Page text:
Blow and Bottle Flies are found worldwide, occurring nearly every place inhabited by people.
The name blow fly comes from the bloated condition of the rotting animal
carcasses that their larvae, known as maggots, infest. The most frequent
species found under these conditions is the common blow fly.
These flies are common in populated areas and are may be found near meat-processing
plants, garage dumps and slaughterhouses.
Blow Flies also include a number of species including the common bluebottle
fly, Calliphora vomitoria (Linnaeus) the green bottlefly,
Phaenicia sericata (Meigen) and others.
Blow flies are slightly larger than true house
flies, and the bodies of many are metallic blue or green in color. Worldwide,
there are about 1200 species of blow flies, and in North America there are
80. In many areas such as the American Southwest, blow flies are the most
common type of flies found in and around houses and other human habitations.
Blow flies range in length from 7 to 16 mm (0.28 to 0.63 in); they have
robust bodies and wide heads.
Locate and eliminate all possible breeding sources. Blow Flies and Bottle Flies feed and breed on dead animals and garbage. Whenever
possible, food and materials on which the flies can lay their eggs must
be removed, destroyed, as a breeding medium, or isolated from the egg-laying
adult. Killing adult flies will reduce infestation, but elimination
of breeding areas is necessary for good management
Proper sanitation measures must be taken with dumpsters and rodent control measures.
- Exclude Blow/Bottle Flies from a structure with proper screening and maintenance of doors and windows.
cans and dumpsters should have tight-fitting lids and be cleaned regularly.
will often aid control, getting rid of extra moisture.
of buildings should be tightly screened with screen.
II Using Insecticides, Fly Baits and Fly Traps
- Blow/Bottle Flies rarely require chemical control. However, if necessary, spray entry points on building or fly resting areas with residual liquid insecticides such as Cyper WP or D-Fense SC. In order to maintain a residual control, use these insecticides once a month.
- Fly Glue Traps such as Catchmaster Gold Sticks -10.5" and Catchmaster Goldstick - 24 ", or Revenge Jumbo Fly Catchers may be used to trap and kill Blow Flies. You can use the Goldsticks inside or outside. The Jumbo Fly Catchers are perfect for hanging in gararges or basements. We carry a large assortment of fly glue traps
- Fly Baits are a common method of fly control. If you use fly baits, remember to keep the fly bait as far away as possible from your house or building. Fly Bait such as Bonanza Fly Bait or Maxforce Granular Fly Bait work quickly, killing flies in about 60 seconds, and keeps controlling them for up to 30 days.
- A pyrethrum aerosol will provide a contact kill for immediate relief It may take a while for sanitation methods, residual chemical methods and fly baits to begin working. CB 80 Pyrethrin Aerosol or V One Pyrethrum Aerosol can be used as a contact, quick kill insecticide.
Biology and Habits
Blow Fly, any of a large family of flies known for the habit of the larvae,
or immature flies of, infesting animal carcasses.
Adult blow flies feed primarily on flower nectar, plant sap, and other sugary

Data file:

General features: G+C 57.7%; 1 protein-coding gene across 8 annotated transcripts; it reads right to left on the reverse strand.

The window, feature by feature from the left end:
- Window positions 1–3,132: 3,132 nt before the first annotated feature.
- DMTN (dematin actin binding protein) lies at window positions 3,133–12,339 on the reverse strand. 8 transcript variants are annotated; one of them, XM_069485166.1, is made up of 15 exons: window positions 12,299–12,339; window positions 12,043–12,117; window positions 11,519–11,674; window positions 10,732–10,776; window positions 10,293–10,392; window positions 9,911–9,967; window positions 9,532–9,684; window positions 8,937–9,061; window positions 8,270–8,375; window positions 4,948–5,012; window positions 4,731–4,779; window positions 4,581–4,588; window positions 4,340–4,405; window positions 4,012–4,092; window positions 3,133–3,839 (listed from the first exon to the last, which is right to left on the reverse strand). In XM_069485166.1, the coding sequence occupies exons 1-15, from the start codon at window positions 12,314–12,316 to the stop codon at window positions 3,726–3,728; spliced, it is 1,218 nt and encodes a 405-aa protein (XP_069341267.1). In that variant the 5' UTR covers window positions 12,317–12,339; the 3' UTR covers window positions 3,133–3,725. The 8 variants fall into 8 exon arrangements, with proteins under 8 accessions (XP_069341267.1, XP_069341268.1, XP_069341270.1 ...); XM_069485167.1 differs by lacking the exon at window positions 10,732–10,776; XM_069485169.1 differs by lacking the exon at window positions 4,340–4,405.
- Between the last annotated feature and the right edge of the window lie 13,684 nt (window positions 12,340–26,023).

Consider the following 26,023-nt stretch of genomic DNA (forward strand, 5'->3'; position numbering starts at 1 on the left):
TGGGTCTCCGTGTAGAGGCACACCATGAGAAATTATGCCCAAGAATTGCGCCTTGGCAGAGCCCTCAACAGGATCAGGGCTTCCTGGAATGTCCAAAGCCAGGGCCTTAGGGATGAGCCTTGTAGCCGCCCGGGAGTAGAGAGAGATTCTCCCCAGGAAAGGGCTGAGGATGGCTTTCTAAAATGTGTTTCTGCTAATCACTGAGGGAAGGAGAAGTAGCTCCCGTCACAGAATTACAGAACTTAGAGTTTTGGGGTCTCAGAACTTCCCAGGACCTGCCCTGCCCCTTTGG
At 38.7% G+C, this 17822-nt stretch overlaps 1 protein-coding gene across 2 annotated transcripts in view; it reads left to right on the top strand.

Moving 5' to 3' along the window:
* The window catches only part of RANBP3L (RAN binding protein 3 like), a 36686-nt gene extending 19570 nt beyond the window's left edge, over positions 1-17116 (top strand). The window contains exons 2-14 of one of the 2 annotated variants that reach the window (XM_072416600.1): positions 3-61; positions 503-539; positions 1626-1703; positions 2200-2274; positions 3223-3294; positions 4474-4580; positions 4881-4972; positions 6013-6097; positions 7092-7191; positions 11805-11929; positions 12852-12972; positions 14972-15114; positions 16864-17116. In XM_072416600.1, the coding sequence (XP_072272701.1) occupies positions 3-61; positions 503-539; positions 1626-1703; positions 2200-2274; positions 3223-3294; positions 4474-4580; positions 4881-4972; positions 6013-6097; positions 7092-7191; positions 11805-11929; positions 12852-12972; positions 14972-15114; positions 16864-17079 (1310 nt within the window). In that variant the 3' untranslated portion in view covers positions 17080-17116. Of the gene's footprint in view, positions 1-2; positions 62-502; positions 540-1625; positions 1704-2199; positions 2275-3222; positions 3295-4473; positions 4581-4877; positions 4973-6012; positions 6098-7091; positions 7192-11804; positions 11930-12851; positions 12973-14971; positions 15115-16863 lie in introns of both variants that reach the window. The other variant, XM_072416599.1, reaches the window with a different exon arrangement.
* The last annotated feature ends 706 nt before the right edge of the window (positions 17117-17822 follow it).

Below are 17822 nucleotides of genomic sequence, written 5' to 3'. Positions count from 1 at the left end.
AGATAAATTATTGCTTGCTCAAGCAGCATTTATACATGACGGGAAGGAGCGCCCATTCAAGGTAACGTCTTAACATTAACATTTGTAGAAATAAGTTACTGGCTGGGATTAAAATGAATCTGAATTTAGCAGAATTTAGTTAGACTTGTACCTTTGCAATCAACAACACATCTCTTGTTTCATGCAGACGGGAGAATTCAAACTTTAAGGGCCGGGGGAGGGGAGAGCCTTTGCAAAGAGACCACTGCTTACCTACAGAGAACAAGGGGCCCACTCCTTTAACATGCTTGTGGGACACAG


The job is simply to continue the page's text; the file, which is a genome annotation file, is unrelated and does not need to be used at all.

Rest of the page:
materials. The female blow fly typically lays her eggs on the body of a
recently killed animal. The eggs hatch quickly and the maggots then feed
on the decaying tissues. In warm weather, some species can complete their
larval growth within a week. They then burrow into the soil and pupate,
to emerge later as adult flies. Blow flies play an essential role in nature
by decomposing dead tissue. The species of blow fly is an exception: its
larvae prey on earthworms.
Blow flies have played a role in medicine: species such as the green bottle
fly and the black blow fly were once commonly used to clean open wounds
in humans because the maggots tend to feed only on decayed tissue. The maggots
then feed on the animal's healthy tissue. Because blow flies routinely move
between dead animals or dung and human habitats, they may transmit disease
organisms to people, including the bacteria that cause dysentery, typhus,
Blow Fly Inspection and Blow Fly Control
Eggs are usually laid on meat or dead animals. Some blow fly species, such as the screw worm fly, lay their eggs on living
Most of these flies found indoors originate from an outside source because
of their breeding preferences.
Garbage cans are a huge source for blow flies. Single cans have produced
more than 30,0000 flies in a week.
If there is a large number of blow flies inside, it most likely is a sign
of a dead rodent or bird.
Finding the source of the animal or bird is often more difficult because
it has been dead several weeks by the time the flies appear.
If a dead animal odor is present, it may help narrow the search area.
Look for signs of dead rodents or birds that may have been living in walls
or crawl spaces, or even living in lower cabinets and under major appliances.
Fly larvae often will crawl along a wall until they encounter a corner
where they then pupate.
Numerous pupae in a corner indicate the breeding source is near.
If the flies are found inside the light covers in the ceiling, it means
the flies emerged either in the ceiling or from the wall. The breeding
source might be either in the ceiling or a wall.
Outdoors, inspect the
area for dead animals; any nearby dumpsters or other garbage containers
should be inspected.